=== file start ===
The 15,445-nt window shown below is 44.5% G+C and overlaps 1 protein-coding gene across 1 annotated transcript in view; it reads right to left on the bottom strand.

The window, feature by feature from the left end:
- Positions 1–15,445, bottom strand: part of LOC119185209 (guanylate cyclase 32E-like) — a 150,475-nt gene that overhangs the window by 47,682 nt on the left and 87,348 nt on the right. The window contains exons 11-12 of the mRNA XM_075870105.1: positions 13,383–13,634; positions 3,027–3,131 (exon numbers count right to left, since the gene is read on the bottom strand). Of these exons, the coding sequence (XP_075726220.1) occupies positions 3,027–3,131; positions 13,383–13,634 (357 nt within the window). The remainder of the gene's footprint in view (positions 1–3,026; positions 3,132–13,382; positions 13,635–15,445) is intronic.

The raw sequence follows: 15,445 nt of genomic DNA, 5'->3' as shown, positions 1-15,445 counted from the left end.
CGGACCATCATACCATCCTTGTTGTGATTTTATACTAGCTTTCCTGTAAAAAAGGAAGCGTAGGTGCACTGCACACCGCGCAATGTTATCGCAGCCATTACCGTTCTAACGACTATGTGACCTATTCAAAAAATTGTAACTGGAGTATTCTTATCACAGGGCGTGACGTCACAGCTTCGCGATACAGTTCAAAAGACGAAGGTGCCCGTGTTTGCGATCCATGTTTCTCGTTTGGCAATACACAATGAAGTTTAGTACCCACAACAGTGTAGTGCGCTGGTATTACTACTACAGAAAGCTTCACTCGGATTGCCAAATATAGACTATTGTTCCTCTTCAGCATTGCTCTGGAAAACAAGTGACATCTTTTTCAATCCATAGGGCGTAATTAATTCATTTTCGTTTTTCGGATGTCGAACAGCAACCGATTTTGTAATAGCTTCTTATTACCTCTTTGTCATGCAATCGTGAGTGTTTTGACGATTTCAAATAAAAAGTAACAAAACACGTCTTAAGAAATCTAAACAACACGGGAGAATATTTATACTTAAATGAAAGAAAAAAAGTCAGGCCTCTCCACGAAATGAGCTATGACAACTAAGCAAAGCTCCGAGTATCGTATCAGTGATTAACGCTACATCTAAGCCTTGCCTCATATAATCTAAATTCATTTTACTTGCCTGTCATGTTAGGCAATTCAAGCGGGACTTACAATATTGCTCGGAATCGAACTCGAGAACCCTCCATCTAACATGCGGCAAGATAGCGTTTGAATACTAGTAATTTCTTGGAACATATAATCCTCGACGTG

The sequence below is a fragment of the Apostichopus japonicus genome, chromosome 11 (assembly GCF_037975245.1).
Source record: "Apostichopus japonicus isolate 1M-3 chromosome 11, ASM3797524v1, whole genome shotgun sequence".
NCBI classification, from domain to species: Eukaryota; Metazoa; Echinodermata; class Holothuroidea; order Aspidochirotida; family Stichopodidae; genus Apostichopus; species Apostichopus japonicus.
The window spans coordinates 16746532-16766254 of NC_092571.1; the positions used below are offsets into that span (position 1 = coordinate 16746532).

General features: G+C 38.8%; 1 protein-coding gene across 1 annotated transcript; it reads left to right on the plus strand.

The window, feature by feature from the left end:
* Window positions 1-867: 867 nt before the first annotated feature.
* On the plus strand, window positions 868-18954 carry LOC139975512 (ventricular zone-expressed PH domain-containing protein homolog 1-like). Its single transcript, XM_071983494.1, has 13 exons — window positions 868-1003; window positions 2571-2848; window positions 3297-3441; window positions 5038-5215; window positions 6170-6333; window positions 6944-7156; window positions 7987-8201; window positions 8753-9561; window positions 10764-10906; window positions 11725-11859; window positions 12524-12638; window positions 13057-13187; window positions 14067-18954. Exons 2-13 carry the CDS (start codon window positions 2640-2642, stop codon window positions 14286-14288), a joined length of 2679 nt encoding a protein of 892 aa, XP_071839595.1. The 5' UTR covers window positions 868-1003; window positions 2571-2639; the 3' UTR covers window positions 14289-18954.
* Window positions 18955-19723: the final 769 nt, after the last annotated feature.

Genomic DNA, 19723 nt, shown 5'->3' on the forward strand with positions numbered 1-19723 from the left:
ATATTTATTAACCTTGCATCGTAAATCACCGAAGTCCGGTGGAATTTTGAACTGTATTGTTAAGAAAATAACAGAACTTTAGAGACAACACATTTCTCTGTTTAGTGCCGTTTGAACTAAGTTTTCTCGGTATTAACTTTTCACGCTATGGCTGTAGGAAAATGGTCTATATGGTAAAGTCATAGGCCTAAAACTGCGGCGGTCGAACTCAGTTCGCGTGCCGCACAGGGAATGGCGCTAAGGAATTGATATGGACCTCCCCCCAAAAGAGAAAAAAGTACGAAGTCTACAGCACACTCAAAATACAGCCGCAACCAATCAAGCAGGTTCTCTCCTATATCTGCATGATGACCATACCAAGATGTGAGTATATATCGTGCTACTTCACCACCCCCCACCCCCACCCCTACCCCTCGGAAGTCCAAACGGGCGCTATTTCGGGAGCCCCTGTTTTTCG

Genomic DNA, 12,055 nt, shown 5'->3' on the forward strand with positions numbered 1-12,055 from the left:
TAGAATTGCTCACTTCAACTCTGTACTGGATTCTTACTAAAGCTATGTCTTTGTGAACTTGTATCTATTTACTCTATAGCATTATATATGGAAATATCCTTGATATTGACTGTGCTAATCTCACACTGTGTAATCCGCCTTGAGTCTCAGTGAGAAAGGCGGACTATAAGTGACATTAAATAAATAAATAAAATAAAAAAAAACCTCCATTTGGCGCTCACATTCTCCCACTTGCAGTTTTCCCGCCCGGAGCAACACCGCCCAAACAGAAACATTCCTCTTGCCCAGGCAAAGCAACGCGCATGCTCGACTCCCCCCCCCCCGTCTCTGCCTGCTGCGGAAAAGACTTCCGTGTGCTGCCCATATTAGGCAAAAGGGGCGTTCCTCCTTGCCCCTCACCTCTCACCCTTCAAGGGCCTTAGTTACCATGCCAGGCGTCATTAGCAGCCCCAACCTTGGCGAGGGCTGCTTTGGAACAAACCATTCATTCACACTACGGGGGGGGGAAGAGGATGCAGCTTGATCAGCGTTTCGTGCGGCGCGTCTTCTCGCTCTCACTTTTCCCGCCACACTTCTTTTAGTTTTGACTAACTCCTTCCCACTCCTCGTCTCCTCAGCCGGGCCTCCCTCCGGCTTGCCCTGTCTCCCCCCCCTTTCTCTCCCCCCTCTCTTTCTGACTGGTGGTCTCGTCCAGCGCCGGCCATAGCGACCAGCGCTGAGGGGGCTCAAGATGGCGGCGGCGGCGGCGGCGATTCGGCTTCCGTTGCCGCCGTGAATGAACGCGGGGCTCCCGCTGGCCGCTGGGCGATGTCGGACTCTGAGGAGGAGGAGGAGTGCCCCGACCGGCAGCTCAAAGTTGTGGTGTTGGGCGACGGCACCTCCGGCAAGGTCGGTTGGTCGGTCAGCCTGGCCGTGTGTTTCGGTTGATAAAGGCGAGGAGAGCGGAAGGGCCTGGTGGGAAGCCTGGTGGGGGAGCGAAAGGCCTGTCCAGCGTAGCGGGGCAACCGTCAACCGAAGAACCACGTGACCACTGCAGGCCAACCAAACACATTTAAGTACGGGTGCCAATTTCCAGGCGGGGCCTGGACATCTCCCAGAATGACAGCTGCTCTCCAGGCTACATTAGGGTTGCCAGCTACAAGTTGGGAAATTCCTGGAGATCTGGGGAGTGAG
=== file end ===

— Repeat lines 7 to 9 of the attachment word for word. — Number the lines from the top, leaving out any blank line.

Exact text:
Source record: "Apostichopus japonicus isolate 1M-3 chromosome 11, ASM3797524v1, whole genome shotgun sequence".
NCBI classification, from domain to species: Eukaryota; Metazoa; Echinodermata; class Holothuroidea; order Aspidochirotida; family Stichopodidae; genus Apostichopus; species Apostichopus japonicus.
The window spans coordinates 16746532-16766254 of NC_092571.1; the positions used below are offsets into that span (position 1 = coordinate 16746532).